Iridium buys eighth Falcon 9 launch, shares with Earth science mission
WASHINGTON — Iridium announced Jan. 31 it has purchased an additional Falcon 9 launch from SpaceX that the satellite services company will share with a German-U.S. Earth science mission.
The additional launch, planned to take place by early 2018 from Vandenberg Air Force Base in California, will carry five Iridium Next satellites as well as the two satellites for the Gravity Recovery and Climate Experiment Follow-On (GRACE-FO) mission, a joint project of NASA and the German Research Centre for Geosciences, known by the German acronym GFZ.
GRACE-FO is a successor to the GRACE mission, launched in 2002, to map the Earth’s gravity field to high precision, allowing scientists to track changes in large-scale water movement. GRACE-FO is similar to GRACE, but includes a laser tracking system designed to improve the precision of the spacecraft system’s gravity measurements.
GRACE-FO was originally slated to launch on a Dnepr rocket, a converted intercontinental ballistic missile, from Baikonur, Kazakhstan. GFZ arranged the launch under a contract with Moscow-based launch provider Kosmostras as part of its contribution to the overall mission. However, the Dnepr has not launched since March 2015 because of difficulties winning Russian government approval for additional launches of the Ukrainian-built rocket.
Iridium has also been a victim of Dnepr delays. The company originally planned to launch its first two next-generation satellites on a Dnepr to test them in orbit before beginning large-scale deployment of the constellation on Falcon 9 launches. Iridium ultimately decided to start with the Falcon 9, successfully launching its first 10 satellites Jan. 14.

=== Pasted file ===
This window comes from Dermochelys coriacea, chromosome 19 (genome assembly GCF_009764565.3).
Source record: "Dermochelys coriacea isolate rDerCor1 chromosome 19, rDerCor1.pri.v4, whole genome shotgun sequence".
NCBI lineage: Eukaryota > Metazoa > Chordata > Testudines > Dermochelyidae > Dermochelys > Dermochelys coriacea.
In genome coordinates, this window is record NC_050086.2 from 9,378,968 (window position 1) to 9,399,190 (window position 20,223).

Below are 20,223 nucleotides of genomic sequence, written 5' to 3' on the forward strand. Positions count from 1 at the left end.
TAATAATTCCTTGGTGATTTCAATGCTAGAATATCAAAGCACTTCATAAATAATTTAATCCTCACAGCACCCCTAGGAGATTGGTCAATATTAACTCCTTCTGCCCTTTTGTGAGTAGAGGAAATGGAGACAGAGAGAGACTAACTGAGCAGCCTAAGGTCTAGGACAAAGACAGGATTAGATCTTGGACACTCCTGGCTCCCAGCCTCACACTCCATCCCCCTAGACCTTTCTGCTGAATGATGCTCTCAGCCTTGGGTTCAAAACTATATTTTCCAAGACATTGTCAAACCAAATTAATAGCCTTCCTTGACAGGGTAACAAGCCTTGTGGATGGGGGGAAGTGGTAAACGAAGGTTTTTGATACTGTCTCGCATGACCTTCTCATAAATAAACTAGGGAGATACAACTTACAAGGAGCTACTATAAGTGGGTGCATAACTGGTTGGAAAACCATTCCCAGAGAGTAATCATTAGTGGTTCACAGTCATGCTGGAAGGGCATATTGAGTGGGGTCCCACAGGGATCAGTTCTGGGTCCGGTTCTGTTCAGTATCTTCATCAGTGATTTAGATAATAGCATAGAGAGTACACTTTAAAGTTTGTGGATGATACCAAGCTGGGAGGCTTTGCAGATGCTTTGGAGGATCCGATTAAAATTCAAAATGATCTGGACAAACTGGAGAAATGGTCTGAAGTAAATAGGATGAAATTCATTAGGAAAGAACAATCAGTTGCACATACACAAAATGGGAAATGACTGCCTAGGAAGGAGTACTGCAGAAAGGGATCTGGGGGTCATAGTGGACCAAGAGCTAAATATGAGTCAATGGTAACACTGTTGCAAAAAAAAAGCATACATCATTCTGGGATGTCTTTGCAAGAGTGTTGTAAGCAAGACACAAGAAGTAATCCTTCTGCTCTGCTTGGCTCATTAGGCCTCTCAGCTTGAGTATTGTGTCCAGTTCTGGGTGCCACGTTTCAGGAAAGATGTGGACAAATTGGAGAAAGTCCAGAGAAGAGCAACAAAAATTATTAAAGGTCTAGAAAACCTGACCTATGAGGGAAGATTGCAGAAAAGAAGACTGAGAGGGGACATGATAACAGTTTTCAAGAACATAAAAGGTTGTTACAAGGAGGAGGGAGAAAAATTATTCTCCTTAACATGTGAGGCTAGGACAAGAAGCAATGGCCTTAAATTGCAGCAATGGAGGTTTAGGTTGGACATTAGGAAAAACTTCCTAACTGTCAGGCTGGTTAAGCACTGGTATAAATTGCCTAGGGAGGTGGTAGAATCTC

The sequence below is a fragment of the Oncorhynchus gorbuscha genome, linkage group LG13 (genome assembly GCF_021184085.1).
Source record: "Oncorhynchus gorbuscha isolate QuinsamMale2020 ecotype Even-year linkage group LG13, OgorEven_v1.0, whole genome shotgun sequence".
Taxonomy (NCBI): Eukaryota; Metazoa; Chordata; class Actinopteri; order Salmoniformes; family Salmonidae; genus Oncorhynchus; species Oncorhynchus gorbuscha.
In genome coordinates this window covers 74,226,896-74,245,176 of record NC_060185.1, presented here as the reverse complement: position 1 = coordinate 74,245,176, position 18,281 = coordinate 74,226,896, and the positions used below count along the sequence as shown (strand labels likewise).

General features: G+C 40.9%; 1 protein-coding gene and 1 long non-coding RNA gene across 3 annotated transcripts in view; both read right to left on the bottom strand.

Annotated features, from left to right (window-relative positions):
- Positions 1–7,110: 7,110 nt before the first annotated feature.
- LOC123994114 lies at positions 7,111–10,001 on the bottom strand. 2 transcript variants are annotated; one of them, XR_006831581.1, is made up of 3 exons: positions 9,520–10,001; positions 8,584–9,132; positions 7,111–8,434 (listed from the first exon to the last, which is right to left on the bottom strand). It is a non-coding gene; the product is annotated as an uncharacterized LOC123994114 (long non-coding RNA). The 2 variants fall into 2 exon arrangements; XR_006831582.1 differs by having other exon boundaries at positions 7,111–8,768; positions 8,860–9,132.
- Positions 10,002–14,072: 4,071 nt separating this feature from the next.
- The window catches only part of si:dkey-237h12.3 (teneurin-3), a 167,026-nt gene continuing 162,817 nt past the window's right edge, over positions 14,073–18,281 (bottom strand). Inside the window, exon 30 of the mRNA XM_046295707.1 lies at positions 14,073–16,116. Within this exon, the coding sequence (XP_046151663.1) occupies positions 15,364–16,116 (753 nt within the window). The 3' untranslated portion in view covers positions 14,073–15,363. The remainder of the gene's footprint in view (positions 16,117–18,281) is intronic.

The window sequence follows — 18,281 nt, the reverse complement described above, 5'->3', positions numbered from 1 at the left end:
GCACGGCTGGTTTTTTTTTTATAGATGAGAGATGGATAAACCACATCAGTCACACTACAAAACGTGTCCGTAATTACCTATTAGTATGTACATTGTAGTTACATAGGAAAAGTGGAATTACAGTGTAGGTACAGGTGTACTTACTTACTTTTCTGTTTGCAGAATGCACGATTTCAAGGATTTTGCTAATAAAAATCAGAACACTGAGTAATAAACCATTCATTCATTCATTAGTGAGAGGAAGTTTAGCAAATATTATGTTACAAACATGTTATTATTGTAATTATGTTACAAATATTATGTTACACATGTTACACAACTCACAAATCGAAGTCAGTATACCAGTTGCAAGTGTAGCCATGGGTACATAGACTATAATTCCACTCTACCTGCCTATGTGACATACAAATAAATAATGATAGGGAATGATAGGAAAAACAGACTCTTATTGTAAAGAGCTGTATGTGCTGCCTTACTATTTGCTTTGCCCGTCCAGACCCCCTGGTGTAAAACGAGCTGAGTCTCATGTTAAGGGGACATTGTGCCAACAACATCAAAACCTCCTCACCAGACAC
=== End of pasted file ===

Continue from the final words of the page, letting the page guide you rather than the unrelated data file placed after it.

“This is a very smart way to get additional Iridium Next satellites into orbit,” said Iridium Chief Executive Matt Desch in a statement. “This launch provides added resiliency to our network for not much more than we had planned originally to launch 72 satellites, including two with Kosmotras.”
Iridium said in the statement that the additional cost of the shared Falcon 9 launch is “immaterial” because of the “avoidance of unspent amounts” on money under the original plans for a Dnepr. Iridium also plans to adjust its plans for launching its remaining satellites and their arrangement in their various orbital planes so that the five additional ones can be launched directly into their planned operational orbits.
The rideshare launch does bring with it additional complexity in terms of both integrating the two different sets of satellites and launching them into separate orbits. While the Iridium satellites fly in orbits at 780 kilometers high with an inclination of 86.4 degrees, the GRACE-FO spacecraft will operate in an orbit 490 kilometers high at an inclination of 89 degrees.
Iridium did not disclose the terms of the new contract, including what portion of the launch costs — a Falcon 9 has a list price of $62 million — it will pay. Iridium noted in the statement that GFZ “has been a great business partner throughout this process.” It added it would also consider launching additional satellites with Kosmotras “once approvals are available.”